Some House Republicans looking to preserve the state and local tax deduction expressed concerns Tuesday about voting for the Senate budget resolution.
Disagreements over the so-called SALT deduction likely won’t sink the measure, which is scheduled to come to the House floor Thursday.
But it is the latest example of how serious lawmakers from high-tax states such as New Jersey, New York, California and Illinois are about keeping it in some form. Collectively those states are home to 35 House Republicans — 25 of them Democratic targets in 2018 — more than enough to sink the budget or the tax overhaul.
New Jersey Rep. Leonard Lance said he plans to vote against the budget largely because of nonbinding language added by the Senate during its vote-a-rama that calls for repealing the SALT deduction.
“I am negotiating from a position that we should retain SALT as is,” Lance said. Pushed on whether that means he’s opposed to proposals to keep the deduction in a more limited form, he said, “I favor keeping it in full.”
Other members are more open to compromise and have been working with Ways and Means Chairman Kevin Brady and GOP leaders to that end.
But after a meeting on the topic Tuesday Rep. Tom MacArthur said they did not make as much progress as he had hoped.
“For me now the budget is a question mark too,” the New Jersey Republican said, noting he “might” vote against it if a compromise on “SALT” is not reached before then. He said other members feel the same way.
Although he hasn’t conducted a whip count, the concerns may be great enough to imperil the budget vote.
“That’s why we’re having all these discussions,” he said.
In addition to the meeting with GOP leaders and other members concerned about SALT, MacArthur had a one-on-one meeting with Vice President Mike Pence at the White House that he declined to detail.
House Budget Committee Chairwoman Diane Black remains confident the budget will pass Thursday.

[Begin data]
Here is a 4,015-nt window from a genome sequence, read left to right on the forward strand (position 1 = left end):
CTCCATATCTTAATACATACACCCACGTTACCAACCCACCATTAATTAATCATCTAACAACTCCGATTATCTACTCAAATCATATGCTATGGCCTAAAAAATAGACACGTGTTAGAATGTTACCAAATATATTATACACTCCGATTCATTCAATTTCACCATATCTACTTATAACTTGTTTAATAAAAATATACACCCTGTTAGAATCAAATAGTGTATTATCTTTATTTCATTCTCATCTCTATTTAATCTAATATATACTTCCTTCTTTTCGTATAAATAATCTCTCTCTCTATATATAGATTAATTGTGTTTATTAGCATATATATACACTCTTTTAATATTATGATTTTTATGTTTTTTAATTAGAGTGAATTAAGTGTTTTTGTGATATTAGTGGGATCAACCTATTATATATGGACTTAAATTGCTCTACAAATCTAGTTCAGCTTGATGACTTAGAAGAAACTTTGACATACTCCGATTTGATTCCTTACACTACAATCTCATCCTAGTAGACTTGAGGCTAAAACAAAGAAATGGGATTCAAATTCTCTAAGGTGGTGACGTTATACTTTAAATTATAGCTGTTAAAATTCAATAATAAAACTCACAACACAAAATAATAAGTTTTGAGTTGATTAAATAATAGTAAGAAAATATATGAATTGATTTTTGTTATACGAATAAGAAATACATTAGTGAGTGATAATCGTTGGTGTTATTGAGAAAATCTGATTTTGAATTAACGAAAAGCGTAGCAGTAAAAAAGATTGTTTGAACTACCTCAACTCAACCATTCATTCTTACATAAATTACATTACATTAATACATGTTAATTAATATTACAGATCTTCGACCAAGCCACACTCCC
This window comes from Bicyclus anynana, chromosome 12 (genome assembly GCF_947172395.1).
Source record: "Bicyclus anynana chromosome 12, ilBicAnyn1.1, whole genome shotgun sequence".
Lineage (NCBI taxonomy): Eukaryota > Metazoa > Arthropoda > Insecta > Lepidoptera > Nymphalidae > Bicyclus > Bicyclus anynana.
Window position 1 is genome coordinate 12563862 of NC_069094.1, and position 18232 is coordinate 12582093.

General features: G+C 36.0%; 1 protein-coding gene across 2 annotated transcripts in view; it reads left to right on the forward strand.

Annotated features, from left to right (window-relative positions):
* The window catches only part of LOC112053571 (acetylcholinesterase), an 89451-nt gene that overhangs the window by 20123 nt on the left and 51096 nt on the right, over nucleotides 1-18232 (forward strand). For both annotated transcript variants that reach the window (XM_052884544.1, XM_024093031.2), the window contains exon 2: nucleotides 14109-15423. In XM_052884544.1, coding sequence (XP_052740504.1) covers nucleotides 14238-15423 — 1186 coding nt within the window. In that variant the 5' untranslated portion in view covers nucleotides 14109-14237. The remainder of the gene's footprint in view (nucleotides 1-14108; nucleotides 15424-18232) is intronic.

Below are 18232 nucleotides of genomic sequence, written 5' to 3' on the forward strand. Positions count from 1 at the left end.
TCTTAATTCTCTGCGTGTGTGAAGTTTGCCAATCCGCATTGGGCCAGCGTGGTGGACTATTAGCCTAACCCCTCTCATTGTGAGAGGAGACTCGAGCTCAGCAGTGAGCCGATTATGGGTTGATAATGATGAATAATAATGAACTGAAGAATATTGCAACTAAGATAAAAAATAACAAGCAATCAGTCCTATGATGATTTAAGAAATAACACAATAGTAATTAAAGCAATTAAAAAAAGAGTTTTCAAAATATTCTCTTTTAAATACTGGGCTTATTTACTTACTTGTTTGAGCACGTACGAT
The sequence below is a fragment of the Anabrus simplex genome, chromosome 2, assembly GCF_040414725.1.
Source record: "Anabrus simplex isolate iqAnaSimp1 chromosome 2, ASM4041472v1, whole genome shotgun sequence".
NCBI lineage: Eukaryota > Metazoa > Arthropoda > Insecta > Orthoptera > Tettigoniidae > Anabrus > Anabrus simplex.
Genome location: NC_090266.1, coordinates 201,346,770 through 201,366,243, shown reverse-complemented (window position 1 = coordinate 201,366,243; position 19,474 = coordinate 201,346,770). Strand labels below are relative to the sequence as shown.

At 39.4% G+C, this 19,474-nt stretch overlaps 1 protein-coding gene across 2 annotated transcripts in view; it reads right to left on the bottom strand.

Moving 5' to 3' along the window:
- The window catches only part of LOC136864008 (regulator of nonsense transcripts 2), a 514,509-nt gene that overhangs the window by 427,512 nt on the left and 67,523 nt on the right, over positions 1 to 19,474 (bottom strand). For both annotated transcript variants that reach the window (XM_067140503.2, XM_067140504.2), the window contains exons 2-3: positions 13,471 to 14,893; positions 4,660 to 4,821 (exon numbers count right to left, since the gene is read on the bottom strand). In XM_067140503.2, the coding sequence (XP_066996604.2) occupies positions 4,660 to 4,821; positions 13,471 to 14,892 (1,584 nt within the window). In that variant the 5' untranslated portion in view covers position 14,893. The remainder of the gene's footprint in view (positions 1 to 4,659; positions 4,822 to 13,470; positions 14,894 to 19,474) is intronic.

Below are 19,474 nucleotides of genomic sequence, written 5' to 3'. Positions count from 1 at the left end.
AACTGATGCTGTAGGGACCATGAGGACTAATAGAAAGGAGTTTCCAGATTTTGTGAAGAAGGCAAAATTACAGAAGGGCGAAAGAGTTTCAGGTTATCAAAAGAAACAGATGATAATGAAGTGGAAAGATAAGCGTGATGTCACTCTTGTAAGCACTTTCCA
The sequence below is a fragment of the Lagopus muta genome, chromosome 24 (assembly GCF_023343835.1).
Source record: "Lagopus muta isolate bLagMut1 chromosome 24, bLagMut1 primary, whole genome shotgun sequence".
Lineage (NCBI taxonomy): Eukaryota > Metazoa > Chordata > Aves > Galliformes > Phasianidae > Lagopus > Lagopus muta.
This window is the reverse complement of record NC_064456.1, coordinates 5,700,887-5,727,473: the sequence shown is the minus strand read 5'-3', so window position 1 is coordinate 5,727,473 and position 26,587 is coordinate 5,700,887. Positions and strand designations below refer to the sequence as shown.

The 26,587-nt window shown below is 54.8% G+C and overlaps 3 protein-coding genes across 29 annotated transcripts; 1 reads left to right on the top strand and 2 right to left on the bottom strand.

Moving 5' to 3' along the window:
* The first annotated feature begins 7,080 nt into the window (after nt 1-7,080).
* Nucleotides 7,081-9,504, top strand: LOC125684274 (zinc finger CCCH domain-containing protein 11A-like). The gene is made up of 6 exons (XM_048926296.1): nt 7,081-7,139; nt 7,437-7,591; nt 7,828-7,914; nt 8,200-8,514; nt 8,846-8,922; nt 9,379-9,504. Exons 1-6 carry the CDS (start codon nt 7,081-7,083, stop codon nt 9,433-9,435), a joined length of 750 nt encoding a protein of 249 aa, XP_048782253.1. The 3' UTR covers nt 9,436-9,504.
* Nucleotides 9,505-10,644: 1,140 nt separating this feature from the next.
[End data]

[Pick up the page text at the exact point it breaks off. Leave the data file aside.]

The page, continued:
“I think we’ll probably be ok,” the Tennessee Republican said.
While some members may vote “no” on the budget because they want to see the text of the tax bill, others are fine with progress made to date, Black said.
On the SALT deduction in particular, she said Brady has listened to the concerns and helped many members feel comfortable that there will be a solution.
Rep. Chris Collins also said he believes most members who dislike the Senate-added language opposing SALT will ultimately support the budget.
“It’s just language. It doesn’t mean anything,” the New York Republican said. “It’s unfortunate it’s there, but we’re trying to unleash reconciliation.”
“I’ve talked to several people who don’t like the language, but they’re voting for the budget because that’s the only way we get to reconciliation. They recognize we have to do tax reform or next year is awful,” he said, referring to the 2018 midterm elections.
Collins, who is planning to support the budget, did not participate in the meeting with GOP leaders Tuesday, saying he believes that was just a meeting with members whose arms still needed twisting.
The New Yorker has been less concerned about the proposal to repeal SALT than other GOP lawmakers from his state. He believes the doubling of the standard deduction will make it so most people don’t itemize and thus wouldn’t claim the deduction.
However, Collins said he anticipates some form of the SALT deduction will be included in the bill to appease others.
“Reading in the tea leaves” he said he expects the bill will ultimately only preserve the SALT deduction as it applies to property taxes, not income or sales taxes, and that it will include a cap on the amount that can be deducted and/or only allow taxpayers who make under a certain income threshold to claim it.
Such a compromise proposal is more about politics and ensuring members don’t have commercials run against them saying the voted to eliminate the SALT deduction, Collins said.
“I think they have to give the  Republicans in New York, New Jersey, Illinois and California a get out of jail free card,” he said.